Particle physics

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Particle physics is a branch of physics that studies the elementary subatomic constituents of matter and radiation, and their interactions. The field is also called high energy physics, because many elementary particles do not occur under ambient conditions on Earth. They can only be created artificially during high energy collisions with other particles in particle accelerators.

Particle physics has evolved out of its parent field of nuclear physics and is typically still taught in close association with it. Scientific research in this area has produced a long list of particles.


Subatomic particles

Modern particle physics research is focused on subatomic particles, including atomic constituents such as electrons, protons, and neutrons (protons and neutrons are actually composite particles, made up of quarks), particles produced by radioactive and scattering processes, such as photons, neutrinos, and muons, as well as a wide range of exotic particles.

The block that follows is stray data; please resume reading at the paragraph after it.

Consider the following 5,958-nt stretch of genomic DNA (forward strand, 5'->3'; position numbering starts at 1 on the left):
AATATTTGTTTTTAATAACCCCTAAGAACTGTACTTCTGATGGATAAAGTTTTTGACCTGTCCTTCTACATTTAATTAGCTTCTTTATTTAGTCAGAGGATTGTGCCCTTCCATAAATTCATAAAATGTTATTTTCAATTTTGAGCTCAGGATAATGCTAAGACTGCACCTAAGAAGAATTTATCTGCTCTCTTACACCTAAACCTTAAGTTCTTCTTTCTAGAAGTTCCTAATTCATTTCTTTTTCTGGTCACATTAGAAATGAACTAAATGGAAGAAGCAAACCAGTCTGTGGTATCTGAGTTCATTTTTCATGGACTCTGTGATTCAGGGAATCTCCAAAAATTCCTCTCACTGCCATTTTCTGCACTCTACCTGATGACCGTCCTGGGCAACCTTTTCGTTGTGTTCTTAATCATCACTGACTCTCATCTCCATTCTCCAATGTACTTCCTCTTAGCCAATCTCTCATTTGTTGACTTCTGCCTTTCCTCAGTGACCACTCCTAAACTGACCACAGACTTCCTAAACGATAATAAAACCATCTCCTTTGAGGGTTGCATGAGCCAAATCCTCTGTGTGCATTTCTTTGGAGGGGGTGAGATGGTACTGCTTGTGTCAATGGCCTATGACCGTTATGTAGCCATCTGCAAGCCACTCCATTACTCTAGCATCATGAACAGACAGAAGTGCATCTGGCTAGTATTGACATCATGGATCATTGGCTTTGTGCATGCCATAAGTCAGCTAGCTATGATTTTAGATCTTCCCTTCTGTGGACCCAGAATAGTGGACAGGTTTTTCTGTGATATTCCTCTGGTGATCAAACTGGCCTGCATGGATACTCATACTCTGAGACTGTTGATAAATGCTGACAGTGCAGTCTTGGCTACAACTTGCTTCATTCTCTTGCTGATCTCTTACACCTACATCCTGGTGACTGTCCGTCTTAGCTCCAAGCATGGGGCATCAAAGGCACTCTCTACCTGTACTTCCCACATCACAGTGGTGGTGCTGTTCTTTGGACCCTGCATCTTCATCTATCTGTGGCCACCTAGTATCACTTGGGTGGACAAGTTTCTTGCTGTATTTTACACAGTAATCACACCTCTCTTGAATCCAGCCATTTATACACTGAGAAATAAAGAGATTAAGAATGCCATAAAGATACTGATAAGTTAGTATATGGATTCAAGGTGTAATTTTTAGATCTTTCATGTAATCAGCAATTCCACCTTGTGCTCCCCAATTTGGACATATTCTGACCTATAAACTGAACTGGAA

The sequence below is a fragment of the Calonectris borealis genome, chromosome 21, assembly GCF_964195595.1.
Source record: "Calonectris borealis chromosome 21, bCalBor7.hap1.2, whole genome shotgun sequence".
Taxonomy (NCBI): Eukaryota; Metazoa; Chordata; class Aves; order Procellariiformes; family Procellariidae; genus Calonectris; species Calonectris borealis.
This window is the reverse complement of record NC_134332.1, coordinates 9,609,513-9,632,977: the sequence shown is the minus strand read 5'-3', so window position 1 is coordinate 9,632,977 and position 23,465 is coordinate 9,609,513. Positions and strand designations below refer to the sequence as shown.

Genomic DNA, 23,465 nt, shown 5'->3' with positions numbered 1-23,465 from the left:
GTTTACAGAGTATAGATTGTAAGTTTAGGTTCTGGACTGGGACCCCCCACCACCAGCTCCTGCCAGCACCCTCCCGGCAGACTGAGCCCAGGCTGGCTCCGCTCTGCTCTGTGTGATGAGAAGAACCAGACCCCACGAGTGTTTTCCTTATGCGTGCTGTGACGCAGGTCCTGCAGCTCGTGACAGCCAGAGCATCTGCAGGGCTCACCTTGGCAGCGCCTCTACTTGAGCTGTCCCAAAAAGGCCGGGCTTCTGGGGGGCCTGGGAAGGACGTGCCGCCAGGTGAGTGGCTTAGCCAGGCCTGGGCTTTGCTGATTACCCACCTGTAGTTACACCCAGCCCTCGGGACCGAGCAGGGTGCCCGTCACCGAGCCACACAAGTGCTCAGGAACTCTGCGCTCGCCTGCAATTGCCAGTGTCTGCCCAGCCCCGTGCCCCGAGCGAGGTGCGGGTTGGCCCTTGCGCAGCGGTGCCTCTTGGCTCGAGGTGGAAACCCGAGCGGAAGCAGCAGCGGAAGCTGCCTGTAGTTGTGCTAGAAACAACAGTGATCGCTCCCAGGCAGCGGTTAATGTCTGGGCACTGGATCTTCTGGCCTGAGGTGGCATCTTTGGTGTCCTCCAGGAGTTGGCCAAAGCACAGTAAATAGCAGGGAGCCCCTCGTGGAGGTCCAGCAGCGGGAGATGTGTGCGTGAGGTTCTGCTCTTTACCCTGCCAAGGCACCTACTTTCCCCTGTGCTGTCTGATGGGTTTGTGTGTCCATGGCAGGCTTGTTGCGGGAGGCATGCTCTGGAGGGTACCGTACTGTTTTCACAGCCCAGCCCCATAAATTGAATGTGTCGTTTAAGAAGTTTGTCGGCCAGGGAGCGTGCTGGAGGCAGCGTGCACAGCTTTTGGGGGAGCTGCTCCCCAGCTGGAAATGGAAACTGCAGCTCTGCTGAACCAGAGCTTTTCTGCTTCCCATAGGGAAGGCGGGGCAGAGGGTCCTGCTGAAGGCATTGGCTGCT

Strictly speaking, the term particle is a misnomer from classical physics because the dynamics of particle physics are governed by quantum mechanics. As such, they exhibit wave-particle duality, displaying particle-like behavior under certain experimental conditions and wave-like behavior in others. In more technical terms, they are described by state vectors in a Hilbert space, which is also treated in quantum field theory. Following the convention of particle physicists, elementary particles refer to objects such as electrons and photons, it is well known that these types of particles display wave-like properties as well.

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